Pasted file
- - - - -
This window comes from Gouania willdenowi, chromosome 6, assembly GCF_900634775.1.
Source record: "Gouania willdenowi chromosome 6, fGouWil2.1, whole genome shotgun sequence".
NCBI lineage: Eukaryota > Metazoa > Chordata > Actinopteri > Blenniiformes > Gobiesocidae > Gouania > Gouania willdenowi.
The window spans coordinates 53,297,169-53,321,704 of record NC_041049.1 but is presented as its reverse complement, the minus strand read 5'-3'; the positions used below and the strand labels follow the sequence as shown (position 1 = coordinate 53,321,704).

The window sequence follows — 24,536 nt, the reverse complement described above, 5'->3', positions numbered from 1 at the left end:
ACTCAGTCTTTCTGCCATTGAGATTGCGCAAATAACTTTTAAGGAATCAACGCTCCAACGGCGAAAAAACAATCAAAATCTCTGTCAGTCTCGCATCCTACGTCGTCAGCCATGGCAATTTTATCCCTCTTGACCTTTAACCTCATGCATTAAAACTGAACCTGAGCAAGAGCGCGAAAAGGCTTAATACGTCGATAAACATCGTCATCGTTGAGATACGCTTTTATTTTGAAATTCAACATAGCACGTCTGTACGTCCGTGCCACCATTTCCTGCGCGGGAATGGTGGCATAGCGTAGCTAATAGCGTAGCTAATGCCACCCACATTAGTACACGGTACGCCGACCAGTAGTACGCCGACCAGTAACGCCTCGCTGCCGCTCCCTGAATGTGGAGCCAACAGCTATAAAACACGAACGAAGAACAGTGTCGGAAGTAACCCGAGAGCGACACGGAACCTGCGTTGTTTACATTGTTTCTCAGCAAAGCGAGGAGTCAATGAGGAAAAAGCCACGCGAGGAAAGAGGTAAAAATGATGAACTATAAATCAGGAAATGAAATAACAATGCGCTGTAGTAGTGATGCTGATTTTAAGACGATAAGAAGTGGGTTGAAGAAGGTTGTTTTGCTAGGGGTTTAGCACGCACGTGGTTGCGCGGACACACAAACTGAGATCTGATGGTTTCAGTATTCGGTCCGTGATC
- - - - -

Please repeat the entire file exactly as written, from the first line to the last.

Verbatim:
This window comes from Gouania willdenowi, chromosome 6, assembly GCF_900634775.1.
Source record: "Gouania willdenowi chromosome 6, fGouWil2.1, whole genome shotgun sequence".
NCBI lineage: Eukaryota > Metazoa > Chordata > Actinopteri > Blenniiformes > Gobiesocidae > Gouania > Gouania willdenowi.
The window spans coordinates 53,297,169-53,321,704 of record NC_041049.1 but is presented as its reverse complement, the minus strand read 5'-3'; the positions used below and the strand labels follow the sequence as shown (position 1 = coordinate 53,321,704).

The window sequence follows — 24,536 nt, the reverse complement described above, 5'->3', positions numbered from 1 at the left end:
ACTCAGTCTTTCTGCCATTGAGATTGCGCAAATAACTTTTAAGGAATCAACGCTCCAACGGCGAAAAAACAATCAAAATCTCTGTCAGTCTCGCATCCTACGTCGTCAGCCATGGCAATTTTATCCCTCTTGACCTTTAACCTCATGCATTAAAACTGAACCTGAGCAAGAGCGCGAAAAGGCTTAATACGTCGATAAACATCGTCATCGTTGAGATACGCTTTTATTTTGAAATTCAACATAGCACGTCTGTACGTCCGTGCCACCATTTCCTGCGCGGGAATGGTGGCATAGCGTAGCTAATAGCGTAGCTAATGCCACCCACATTAGTACACGGTACGCCGACCAGTAGTACGCCGACCAGTAACGCCTCGCTGCCGCTCCCTGAATGTGGAGCCAACAGCTATAAAACACGAACGAAGAACAGTGTCGGAAGTAACCCGAGAGCGACACGGAACCTGCGTTGTTTACATTGTTTCTCAGCAAAGCGAGGAGTCAATGAGGAAAAAGCCACGCGAGGAAAGAGGTAAAAATGATGAACTATAAATCAGGAAATGAAATAACAATGCGCTGTAGTAGTGATGCTGATTTTAAGACGATAAGAAGTGGGTTGAAGAAGGTTGTTTTGCTAGGGGTTTAGCACGCACGTGGTTGCGCGGACACACAAACTGAGATCTGATGGTTTCAGTATTCGGTCCGTGATC